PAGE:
Many presenters have been mis-led by presentation skills trainers into thinking that delivery is all-important. This is based on a misunderstanding of research carried out by Albert Merhabian into face-to-face communication. Merhabian concluded that the impact of your message is delivered by:
Words 7% - Tone of voice 38% - Body language 55%
Taking this research at face value, many presentation skills trainers therefore argue that what you say is relatively unimportant compared to how you sound and how you look. Undoubtedly it is true that if you look very nervous and mumble in a monotone voice, the audience will probably not listen to what you are saying. However, if you want to give a presentation that achieves something and is valued by the audience, this is a dangerous conclusion. The research really applies to the emotional nature of communication. For example, if I told you I was happy, but I looked and sounded sad, you would not believe my words (7%), but would instead believe my tone of voice and body language (93%).
To be successful, your presentation has to provide value to your audience. If you audience does nothing differently as a result of listening to your talk, my argument is, what was the point of you giving the talk? If the world is the same at the end of your talk as it was before your talk, what was the point in giving it?
To provide value then, your talk has got to achieve something and to do that it must have the right content. It is no use just having a 'topic' to talk about, you need to have a mission! For example, don't give talks just to provide information. So many presenters just tell their audience about what they do. No audience will be interested in this and consequently will do nothing as a result of listening to it. The audience are only interested in one thing - 'What's in it for me'. So don't tell them what you do, tell them what you can do for them.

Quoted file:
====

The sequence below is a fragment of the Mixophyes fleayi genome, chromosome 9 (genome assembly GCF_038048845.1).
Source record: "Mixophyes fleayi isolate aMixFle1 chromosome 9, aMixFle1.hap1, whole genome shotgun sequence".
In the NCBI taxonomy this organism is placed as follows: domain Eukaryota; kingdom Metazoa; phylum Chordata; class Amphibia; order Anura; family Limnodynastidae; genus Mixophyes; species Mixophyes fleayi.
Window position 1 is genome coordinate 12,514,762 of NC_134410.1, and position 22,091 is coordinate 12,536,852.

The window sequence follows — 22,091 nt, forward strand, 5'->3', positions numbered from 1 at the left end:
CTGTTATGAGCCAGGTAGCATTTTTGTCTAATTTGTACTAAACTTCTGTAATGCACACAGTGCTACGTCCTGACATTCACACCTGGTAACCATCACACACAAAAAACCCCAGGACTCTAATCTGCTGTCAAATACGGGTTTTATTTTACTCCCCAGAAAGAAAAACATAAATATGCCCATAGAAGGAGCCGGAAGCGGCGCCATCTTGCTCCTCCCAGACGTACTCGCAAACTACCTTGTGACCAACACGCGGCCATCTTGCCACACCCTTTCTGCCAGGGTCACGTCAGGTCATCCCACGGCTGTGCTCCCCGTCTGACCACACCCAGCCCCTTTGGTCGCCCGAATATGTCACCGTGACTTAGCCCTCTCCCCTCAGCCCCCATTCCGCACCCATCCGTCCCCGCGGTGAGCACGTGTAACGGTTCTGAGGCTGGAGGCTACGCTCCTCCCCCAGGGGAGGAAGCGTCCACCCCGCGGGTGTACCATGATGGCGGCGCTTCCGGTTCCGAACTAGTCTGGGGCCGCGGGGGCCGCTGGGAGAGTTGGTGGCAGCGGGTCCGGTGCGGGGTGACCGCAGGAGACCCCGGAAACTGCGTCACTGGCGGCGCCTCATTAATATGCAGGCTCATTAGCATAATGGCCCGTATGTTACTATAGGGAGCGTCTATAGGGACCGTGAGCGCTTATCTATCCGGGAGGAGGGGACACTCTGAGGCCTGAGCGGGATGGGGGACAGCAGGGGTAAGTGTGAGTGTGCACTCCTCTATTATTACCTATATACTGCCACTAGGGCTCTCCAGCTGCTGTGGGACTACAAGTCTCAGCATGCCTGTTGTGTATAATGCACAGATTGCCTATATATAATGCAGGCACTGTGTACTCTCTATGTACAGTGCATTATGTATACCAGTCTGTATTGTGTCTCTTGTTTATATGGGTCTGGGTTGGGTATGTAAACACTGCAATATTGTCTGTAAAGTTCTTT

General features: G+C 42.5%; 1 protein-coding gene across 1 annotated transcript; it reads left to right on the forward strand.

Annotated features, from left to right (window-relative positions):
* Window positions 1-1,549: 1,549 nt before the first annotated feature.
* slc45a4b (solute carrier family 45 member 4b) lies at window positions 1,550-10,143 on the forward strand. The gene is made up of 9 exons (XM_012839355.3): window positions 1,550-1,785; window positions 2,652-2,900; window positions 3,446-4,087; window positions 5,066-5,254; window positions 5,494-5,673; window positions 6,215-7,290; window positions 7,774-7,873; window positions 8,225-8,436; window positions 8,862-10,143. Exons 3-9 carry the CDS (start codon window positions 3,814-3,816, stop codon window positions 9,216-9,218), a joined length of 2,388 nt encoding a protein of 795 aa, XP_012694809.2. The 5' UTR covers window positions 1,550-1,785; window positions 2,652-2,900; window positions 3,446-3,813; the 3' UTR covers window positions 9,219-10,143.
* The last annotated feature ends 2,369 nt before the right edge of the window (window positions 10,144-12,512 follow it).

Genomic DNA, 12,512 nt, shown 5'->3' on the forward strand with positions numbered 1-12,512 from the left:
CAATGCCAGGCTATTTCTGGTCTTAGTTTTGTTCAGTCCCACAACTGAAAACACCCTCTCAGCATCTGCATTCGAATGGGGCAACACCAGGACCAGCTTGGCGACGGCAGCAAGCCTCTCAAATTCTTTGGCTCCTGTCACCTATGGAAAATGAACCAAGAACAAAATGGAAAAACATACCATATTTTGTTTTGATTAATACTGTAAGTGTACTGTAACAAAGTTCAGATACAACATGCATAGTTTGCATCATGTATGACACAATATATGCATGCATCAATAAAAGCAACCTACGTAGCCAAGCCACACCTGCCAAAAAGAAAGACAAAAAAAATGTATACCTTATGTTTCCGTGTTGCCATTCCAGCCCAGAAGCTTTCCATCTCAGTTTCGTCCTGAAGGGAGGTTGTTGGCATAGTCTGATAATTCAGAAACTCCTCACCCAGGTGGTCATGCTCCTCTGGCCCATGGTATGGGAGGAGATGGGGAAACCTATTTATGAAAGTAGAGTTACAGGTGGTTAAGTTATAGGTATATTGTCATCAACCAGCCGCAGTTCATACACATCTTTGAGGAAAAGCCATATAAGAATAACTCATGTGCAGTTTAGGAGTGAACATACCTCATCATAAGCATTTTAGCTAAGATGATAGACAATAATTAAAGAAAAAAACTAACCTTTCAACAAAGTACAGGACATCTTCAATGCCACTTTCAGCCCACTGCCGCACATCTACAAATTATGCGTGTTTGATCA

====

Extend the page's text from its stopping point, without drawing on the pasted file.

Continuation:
Once you have sorted out your content, you can then work on the delivery. To keep people's interest you need to vary your tone of voice, just as you do in normal conversation. If you feel strongly about something we need to 'hear' that it's important to you, as well as take onboard the words. The answer to presenting with emotional variety is to keep your language very simple. If you use formal or complex language, you will become so concerned with getting your words out fluently that you will sound serious and lacking in emotional variety.
You also need to look and sound confident. Have a strong 'mission' for your talk and keeping the language simple will make it far more likely that you will be more confident in your delivery. To make it even easier to deliver your messages, try to deliver as many of your messages as possible with stories or examples. Don't give abstract examples; make them real, add some human interest and if you can, some humour as well.
So, by keeping to a few simple messages that provide value to your audience, you give yourself a chance to deliver them with confidence and emotional variety and achieve something by getting the audience to do something as a result of listening to you.